What the real question is from a Management Accounting perspective is “Do incentives cause people to behave in a certain way and if yes where is the evidence for this”.
There are many versions of the poor incentives explanation of the crisis. One version is that CEOs had strong incentives to focus on the short run instead of the long run. Another version is that option compensation gave incentives to CEOs to take more risks than would have been optimal for shareholders. A third version is that the high leverage of financial institutions implies that CEOs can increase the value of their shares by increasing the volatility of the assets because the shares are effectively options on the value of the assets. Though the incentives of CEOs can be such that they focus too much on the short run, that they take too much risk, and that they choose excessive leverage, it is by no means obvious that CEO incentives in banks had these implications. In particular, large holdings of equity by CEOs could in fact lead them to focus appropriately on the long run, to avoid some risks that might be profitable for shareholders, and to avoid excessive leverage.
Whether greater sensitivity of CEO wealth to volatility makes the CEO’s interests better aligned with the interests of shareholders would seem to depend on many considerations. For example, if the CEO’s holdings of stock make him more conservative, greater sensitivity of his wealth to volatility would help in aligning the CEO’s incentives with those of shareholders. For given asset volatility and expected cash flows from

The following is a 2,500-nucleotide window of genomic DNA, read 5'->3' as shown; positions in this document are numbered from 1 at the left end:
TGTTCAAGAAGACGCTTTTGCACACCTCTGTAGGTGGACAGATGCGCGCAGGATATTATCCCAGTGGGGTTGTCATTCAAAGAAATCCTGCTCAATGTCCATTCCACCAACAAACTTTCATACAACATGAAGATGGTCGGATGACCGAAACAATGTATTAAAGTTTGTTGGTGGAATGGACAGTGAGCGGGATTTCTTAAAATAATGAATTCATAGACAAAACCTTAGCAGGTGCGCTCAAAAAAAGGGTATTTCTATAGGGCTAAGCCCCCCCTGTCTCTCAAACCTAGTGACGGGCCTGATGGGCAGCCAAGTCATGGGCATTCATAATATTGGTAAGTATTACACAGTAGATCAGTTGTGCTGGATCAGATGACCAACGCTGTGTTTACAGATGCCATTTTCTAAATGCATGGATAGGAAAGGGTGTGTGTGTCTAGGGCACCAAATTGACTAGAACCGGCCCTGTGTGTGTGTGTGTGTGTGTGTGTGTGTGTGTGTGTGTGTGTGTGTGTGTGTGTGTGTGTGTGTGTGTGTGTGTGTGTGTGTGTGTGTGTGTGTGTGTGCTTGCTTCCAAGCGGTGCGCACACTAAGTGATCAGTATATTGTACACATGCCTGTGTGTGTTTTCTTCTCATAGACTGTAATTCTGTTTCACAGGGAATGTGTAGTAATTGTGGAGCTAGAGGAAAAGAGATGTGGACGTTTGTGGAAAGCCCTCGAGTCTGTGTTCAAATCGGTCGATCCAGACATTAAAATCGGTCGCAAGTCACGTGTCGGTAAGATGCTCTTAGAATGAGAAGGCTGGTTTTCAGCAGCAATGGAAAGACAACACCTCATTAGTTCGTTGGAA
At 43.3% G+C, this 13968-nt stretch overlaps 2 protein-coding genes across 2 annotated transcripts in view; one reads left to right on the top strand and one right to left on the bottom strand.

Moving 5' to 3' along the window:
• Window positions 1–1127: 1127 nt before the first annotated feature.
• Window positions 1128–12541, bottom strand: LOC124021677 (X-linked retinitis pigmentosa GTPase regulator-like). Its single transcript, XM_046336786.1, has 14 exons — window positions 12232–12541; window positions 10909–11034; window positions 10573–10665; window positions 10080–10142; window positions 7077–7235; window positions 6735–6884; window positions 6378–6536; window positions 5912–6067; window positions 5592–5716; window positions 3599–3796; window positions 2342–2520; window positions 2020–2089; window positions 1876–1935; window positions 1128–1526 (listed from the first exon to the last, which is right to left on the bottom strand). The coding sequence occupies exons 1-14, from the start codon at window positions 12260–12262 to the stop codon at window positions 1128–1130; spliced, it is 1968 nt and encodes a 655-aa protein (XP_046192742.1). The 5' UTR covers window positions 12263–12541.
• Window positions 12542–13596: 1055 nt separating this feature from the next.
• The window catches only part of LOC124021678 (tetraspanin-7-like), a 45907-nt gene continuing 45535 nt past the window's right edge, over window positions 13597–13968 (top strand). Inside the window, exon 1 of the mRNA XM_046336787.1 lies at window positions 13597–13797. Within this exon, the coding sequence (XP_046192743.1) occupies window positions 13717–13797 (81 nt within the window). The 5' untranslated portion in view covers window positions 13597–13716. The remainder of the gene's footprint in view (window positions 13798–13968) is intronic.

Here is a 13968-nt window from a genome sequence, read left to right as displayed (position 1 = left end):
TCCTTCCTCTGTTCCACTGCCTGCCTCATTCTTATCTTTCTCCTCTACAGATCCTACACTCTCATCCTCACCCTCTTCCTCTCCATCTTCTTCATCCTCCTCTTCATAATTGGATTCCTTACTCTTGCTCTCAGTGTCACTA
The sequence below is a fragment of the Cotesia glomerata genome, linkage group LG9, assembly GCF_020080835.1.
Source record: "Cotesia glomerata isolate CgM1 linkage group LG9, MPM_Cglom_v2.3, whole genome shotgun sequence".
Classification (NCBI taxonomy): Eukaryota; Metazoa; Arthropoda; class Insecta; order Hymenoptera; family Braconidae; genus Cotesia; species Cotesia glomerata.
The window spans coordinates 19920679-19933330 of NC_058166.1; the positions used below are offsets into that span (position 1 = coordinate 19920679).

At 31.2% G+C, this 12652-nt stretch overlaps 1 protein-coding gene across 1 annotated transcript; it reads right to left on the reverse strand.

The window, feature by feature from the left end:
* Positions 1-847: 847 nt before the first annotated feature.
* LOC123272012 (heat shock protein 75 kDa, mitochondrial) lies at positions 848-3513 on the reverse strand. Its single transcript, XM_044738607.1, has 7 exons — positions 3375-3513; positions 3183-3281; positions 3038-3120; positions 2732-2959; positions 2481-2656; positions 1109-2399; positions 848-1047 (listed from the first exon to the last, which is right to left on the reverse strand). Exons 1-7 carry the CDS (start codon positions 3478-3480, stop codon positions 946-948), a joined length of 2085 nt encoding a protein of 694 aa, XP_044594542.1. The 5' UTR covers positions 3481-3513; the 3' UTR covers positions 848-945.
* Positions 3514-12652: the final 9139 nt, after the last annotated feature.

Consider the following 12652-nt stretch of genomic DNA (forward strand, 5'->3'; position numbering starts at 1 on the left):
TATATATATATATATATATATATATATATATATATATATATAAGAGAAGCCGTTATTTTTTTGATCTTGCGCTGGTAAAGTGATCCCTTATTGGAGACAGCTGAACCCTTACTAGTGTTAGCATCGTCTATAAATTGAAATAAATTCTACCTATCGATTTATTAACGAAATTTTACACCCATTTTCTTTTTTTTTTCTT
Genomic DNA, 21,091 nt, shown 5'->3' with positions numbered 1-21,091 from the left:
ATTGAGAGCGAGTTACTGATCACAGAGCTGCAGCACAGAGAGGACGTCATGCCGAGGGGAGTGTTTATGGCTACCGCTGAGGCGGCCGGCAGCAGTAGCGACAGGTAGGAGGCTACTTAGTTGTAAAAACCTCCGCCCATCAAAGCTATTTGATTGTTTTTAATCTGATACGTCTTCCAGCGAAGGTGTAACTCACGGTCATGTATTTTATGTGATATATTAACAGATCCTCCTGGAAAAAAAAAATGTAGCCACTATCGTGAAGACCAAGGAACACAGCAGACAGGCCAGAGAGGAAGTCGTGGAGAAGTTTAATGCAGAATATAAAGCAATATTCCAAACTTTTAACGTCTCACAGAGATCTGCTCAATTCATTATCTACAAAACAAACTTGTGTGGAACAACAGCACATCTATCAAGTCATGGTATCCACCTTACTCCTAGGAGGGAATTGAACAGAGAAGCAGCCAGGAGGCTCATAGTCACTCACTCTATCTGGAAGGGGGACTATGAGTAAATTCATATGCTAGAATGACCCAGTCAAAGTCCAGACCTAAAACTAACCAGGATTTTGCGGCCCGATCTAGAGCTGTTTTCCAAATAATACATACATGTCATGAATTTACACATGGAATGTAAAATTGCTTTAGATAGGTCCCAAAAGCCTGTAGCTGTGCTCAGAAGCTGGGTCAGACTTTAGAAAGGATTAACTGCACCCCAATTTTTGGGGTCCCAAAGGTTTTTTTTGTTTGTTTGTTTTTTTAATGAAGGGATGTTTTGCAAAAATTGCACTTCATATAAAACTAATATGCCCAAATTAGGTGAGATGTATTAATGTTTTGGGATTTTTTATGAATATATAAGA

A bank’s stock return performance in 2007–2008 is negatively related to the dollar incentives derived from its CEO’s holdings of shares and options in 2006. This effect is substantial. An increase of one standard deviation in dollar incentives is associated with lower returns of 9.6 percentage points. Similarly, a bank’s return on equity in 2008 is negatively related to its CEO’s dollar incentives in 2006.
CEOs could have sharply decreased their holdings after 2006 but before the full impact of the crisis, so that they did not have to bear the cost of the exposures they took. In that case, they would have appeared to have incentives aligned with those of the other shareholders in 2006, but they would have traded out of these incentives or would have hedged them. Consequently, their behaviour in 2006 might have been based on their knowledge that they would trade out of these incentives before the value of their portfolio fell substantially. For such a strategy to make sense, CEOs would have had to be able to anticipate the crisis. We investigate the insider trading of bank CEOs in 2007–2008. We find no evidence that they traded out of